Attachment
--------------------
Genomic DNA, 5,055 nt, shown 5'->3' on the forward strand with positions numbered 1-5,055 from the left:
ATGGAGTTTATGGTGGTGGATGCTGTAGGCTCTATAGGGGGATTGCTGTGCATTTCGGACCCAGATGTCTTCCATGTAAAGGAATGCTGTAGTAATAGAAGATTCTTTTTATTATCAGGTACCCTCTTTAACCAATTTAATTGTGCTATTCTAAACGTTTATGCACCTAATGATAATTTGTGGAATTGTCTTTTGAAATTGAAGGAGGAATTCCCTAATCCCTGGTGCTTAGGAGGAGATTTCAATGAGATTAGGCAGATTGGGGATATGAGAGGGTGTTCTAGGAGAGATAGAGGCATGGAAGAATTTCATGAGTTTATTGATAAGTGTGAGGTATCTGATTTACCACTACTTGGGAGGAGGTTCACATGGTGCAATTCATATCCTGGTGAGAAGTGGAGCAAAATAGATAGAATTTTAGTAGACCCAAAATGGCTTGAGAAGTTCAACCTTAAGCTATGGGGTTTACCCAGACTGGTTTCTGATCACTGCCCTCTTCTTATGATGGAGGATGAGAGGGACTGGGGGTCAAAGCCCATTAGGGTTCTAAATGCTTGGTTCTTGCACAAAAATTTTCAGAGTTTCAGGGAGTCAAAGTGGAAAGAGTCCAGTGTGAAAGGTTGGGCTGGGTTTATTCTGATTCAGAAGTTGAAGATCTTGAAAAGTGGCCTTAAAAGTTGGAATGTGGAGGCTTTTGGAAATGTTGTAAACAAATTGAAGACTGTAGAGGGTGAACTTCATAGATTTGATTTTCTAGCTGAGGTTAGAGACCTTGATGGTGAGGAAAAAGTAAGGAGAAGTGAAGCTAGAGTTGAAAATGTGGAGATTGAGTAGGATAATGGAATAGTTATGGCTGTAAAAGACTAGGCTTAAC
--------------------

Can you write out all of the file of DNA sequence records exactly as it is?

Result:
Genomic DNA, 5,055 nt, shown 5'->3' on the forward strand with positions numbered 1-5,055 from the left:
ATGGAGTTTATGGTGGTGGATGCTGTAGGCTCTATAGGGGGATTGCTGTGCATTTCGGACCCAGATGTCTTCCATGTAAAGGAATGCTGTAGTAATAGAAGATTCTTTTTATTATCAGGTACCCTCTTTAACCAATTTAATTGTGCTATTCTAAACGTTTATGCACCTAATGATAATTTGTGGAATTGTCTTTTGAAATTGAAGGAGGAATTCCCTAATCCCTGGTGCTTAGGAGGAGATTTCAATGAGATTAGGCAGATTGGGGATATGAGAGGGTGTTCTAGGAGAGATAGAGGCATGGAAGAATTTCATGAGTTTATTGATAAGTGTGAGGTATCTGATTTACCACTACTTGGGAGGAGGTTCACATGGTGCAATTCATATCCTGGTGAGAAGTGGAGCAAAATAGATAGAATTTTAGTAGACCCAAAATGGCTTGAGAAGTTCAACCTTAAGCTATGGGGTTTACCCAGACTGGTTTCTGATCACTGCCCTCTTCTTATGATGGAGGATGAGAGGGACTGGGGGTCAAAGCCCATTAGGGTTCTAAATGCTTGGTTCTTGCACAAAAATTTTCAGAGTTTCAGGGAGTCAAAGTGGAAAGAGTCCAGTGTGAAAGGTTGGGCTGGGTTTATTCTGATTCAGAAGTTGAAGATCTTGAAAAGTGGCCTTAAAAGTTGGAATGTGGAGGCTTTTGGAAATGTTGTAAACAAATTGAAGACTGTAGAGGGTGAACTTCATAGATTTGATTTTCTAGCTGAGGTTAGAGACCTTGATGGTGAGGAAAAAGTAAGGAGAAGTGAAGCTAGAGTTGAAAATGTGGAGATTGAGTAGGATAATGGAATAGTTATGGCTGTAAAAGACTAGGCTTAAC